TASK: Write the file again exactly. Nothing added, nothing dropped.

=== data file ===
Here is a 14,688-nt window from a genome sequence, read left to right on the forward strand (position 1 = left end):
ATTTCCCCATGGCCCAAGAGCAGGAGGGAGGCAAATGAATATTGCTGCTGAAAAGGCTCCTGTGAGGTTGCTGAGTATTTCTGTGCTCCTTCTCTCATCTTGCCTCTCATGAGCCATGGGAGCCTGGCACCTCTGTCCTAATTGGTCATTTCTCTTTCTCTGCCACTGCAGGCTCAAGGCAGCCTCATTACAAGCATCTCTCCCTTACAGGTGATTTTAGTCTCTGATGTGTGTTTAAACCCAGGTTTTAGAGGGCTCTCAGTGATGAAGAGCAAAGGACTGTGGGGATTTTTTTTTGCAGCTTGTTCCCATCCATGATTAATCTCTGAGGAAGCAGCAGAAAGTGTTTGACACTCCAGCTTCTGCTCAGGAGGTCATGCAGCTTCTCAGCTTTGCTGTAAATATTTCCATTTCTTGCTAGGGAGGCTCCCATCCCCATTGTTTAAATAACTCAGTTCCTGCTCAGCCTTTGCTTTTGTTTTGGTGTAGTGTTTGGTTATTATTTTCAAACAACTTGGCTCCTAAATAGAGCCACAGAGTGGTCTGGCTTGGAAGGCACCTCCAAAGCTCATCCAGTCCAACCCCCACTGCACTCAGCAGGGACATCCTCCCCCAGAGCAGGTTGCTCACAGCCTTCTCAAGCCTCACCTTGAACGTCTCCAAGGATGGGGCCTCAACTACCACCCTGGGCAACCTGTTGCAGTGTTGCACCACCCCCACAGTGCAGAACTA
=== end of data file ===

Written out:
Here is a 14,688-nt window from a genome sequence, read left to right on the forward strand (position 1 = left end):
ATTTCCCCATGGCCCAAGAGCAGGAGGGAGGCAAATGAATATTGCTGCTGAAAAGGCTCCTGTGAGGTTGCTGAGTATTTCTGTGCTCCTTCTCTCATCTTGCCTCTCATGAGCCATGGGAGCCTGGCACCTCTGTCCTAATTGGTCATTTCTCTTTCTCTGCCACTGCAGGCTCAAGGCAGCCTCATTACAAGCATCTCTCCCTTACAGGTGATTTTAGTCTCTGATGTGTGTTTAAACCCAGGTTTTAGAGGGCTCTCAGTGATGAAGAGCAAAGGACTGTGGGGATTTTTTTTTGCAGCTTGTTCCCATCCATGATTAATCTCTGAGGAAGCAGCAGAAAGTGTTTGACACTCCAGCTTCTGCTCAGGAGGTCATGCAGCTTCTCAGCTTTGCTGTAAATATTTCCATTTCTTGCTAGGGAGGCTCCCATCCCCATTGTTTAAATAACTCAGTTCCTGCTCAGCCTTTGCTTTTGTTTTGGTGTAGTGTTTGGTTATTATTTTCAAACAACTTGGCTCCTAAATAGAGCCACAGAGTGGTCTGGCTTGGAAGGCACCTCCAAAGCTCATCCAGTCCAACCCCCACTGCACTCAGCAGGGACATCCTCCCCCAGAGCAGGTTGCTCACAGCCTTCTCAAGCCTCACCTTGAACGTCTCCAAGGATGGGGCCTCAACTACCACCCTGGGCAACCTGTTGCAGTGTTGCACCACCCCCACAGTGCAGAACTA